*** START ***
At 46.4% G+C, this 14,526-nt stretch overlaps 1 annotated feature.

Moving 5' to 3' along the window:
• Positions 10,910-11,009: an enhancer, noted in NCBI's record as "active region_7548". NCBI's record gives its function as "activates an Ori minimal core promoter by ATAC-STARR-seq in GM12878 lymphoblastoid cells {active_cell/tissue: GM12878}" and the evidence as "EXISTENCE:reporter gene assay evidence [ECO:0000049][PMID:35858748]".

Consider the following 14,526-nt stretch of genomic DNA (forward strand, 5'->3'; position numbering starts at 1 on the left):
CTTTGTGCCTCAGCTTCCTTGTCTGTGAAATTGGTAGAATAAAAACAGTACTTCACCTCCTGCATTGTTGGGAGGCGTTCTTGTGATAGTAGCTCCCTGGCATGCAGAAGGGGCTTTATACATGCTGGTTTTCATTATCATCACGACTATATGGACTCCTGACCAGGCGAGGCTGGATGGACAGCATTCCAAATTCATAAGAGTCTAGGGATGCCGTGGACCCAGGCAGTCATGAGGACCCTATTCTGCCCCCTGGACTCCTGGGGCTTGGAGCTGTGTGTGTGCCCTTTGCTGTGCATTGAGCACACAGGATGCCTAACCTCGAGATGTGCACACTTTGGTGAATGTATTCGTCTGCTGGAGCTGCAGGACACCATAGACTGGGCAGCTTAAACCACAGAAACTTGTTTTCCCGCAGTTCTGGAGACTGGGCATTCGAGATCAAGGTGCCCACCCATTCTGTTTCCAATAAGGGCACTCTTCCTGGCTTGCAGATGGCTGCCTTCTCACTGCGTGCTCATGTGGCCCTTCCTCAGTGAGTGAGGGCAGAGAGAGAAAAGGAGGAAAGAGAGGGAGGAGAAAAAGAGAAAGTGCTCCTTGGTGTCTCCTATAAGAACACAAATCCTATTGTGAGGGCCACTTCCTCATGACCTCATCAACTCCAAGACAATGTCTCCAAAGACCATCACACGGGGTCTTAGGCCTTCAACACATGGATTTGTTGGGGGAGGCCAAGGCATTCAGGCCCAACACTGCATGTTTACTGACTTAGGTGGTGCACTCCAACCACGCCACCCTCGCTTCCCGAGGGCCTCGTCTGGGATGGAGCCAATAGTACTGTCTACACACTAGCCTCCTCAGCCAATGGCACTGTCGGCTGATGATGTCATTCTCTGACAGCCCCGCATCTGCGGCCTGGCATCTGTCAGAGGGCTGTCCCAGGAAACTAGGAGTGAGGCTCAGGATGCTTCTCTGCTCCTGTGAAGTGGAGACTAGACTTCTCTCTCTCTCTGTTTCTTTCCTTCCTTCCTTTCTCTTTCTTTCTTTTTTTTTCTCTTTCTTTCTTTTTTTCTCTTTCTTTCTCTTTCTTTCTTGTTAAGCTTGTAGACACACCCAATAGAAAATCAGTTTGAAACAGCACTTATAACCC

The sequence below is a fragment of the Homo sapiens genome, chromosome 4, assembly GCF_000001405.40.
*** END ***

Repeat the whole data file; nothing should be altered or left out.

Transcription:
At 46.4% G+C, this 14,526-nt stretch overlaps 1 annotated feature.

Moving 5' to 3' along the window:
• Positions 10,910-11,009: an enhancer, noted in NCBI's record as "active region_7548". NCBI's record gives its function as "activates an Ori minimal core promoter by ATAC-STARR-seq in GM12878 lymphoblastoid cells {active_cell/tissue: GM12878}" and the evidence as "EXISTENCE:reporter gene assay evidence [ECO:0000049][PMID:35858748]".

Consider the following 14,526-nt stretch of genomic DNA (forward strand, 5'->3'; position numbering starts at 1 on the left):
CTTTGTGCCTCAGCTTCCTTGTCTGTGAAATTGGTAGAATAAAAACAGTACTTCACCTCCTGCATTGTTGGGAGGCGTTCTTGTGATAGTAGCTCCCTGGCATGCAGAAGGGGCTTTATACATGCTGGTTTTCATTATCATCACGACTATATGGACTCCTGACCAGGCGAGGCTGGATGGACAGCATTCCAAATTCATAAGAGTCTAGGGATGCCGTGGACCCAGGCAGTCATGAGGACCCTATTCTGCCCCCTGGACTCCTGGGGCTTGGAGCTGTGTGTGTGCCCTTTGCTGTGCATTGAGCACACAGGATGCCTAACCTCGAGATGTGCACACTTTGGTGAATGTATTCGTCTGCTGGAGCTGCAGGACACCATAGACTGGGCAGCTTAAACCACAGAAACTTGTTTTCCCGCAGTTCTGGAGACTGGGCATTCGAGATCAAGGTGCCCACCCATTCTGTTTCCAATAAGGGCACTCTTCCTGGCTTGCAGATGGCTGCCTTCTCACTGCGTGCTCATGTGGCCCTTCCTCAGTGAGTGAGGGCAGAGAGAGAAAAGGAGGAAAGAGAGGGAGGAGAAAAAGAGAAAGTGCTCCTTGGTGTCTCCTATAAGAACACAAATCCTATTGTGAGGGCCACTTCCTCATGACCTCATCAACTCCAAGACAATGTCTCCAAAGACCATCACACGGGGTCTTAGGCCTTCAACACATGGATTTGTTGGGGGAGGCCAAGGCATTCAGGCCCAACACTGCATGTTTACTGACTTAGGTGGTGCACTCCAACCACGCCACCCTCGCTTCCCGAGGGCCTCGTCTGGGATGGAGCCAATAGTACTGTCTACACACTAGCCTCCTCAGCCAATGGCACTGTCGGCTGATGATGTCATTCTCTGACAGCCCCGCATCTGCGGCCTGGCATCTGTCAGAGGGCTGTCCCAGGAAACTAGGAGTGAGGCTCAGGATGCTTCTCTGCTCCTGTGAAGTGGAGACTAGACTTCTCTCTCTCTCTGTTTCTTTCCTTCCTTCCTTTCTCTTTCTTTCTTTTTTTTTCTCTTTCTTTCTTTTTTTCTCTTTCTTTCTCTTTCTTTCTTGTTAAGCTTGTAGACACACCCAATAGAAAATCAGTTTGAAACAGCACTTATAACCC

The sequence below is a fragment of the Homo sapiens genome, chromosome 4, assembly GCF_000001405.40.